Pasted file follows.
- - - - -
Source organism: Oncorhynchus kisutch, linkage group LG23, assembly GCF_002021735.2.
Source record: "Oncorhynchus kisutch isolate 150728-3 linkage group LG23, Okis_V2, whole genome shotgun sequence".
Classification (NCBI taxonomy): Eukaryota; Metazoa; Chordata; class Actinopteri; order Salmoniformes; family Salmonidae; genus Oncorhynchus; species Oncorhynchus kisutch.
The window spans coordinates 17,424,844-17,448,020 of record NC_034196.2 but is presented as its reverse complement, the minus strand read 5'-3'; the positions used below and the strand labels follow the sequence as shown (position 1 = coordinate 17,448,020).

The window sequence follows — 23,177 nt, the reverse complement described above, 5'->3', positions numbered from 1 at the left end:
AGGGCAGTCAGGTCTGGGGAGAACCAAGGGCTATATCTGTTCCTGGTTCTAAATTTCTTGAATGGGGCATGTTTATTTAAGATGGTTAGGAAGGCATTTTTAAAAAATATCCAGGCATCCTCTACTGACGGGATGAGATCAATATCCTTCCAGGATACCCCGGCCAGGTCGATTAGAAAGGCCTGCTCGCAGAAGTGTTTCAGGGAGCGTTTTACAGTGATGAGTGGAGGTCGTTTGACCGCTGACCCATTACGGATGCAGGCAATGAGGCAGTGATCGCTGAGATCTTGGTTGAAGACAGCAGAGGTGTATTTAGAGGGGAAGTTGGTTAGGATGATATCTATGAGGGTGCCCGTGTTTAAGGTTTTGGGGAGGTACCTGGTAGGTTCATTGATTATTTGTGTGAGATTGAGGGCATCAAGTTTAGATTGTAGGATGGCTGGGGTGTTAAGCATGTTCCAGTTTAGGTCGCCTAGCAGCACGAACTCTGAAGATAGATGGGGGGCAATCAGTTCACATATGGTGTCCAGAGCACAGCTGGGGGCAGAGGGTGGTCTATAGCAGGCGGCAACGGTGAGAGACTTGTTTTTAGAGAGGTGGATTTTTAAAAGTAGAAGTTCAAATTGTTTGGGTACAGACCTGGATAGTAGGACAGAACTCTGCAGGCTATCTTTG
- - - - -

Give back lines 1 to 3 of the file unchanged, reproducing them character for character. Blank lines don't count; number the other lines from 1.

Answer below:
Source organism: Oncorhynchus kisutch, linkage group LG23, assembly GCF_002021735.2.
Source record: "Oncorhynchus kisutch isolate 150728-3 linkage group LG23, Okis_V2, whole genome shotgun sequence".
Classification (NCBI taxonomy): Eukaryota; Metazoa; Chordata; class Actinopteri; order Salmoniformes; family Salmonidae; genus Oncorhynchus; species Oncorhynchus kisutch.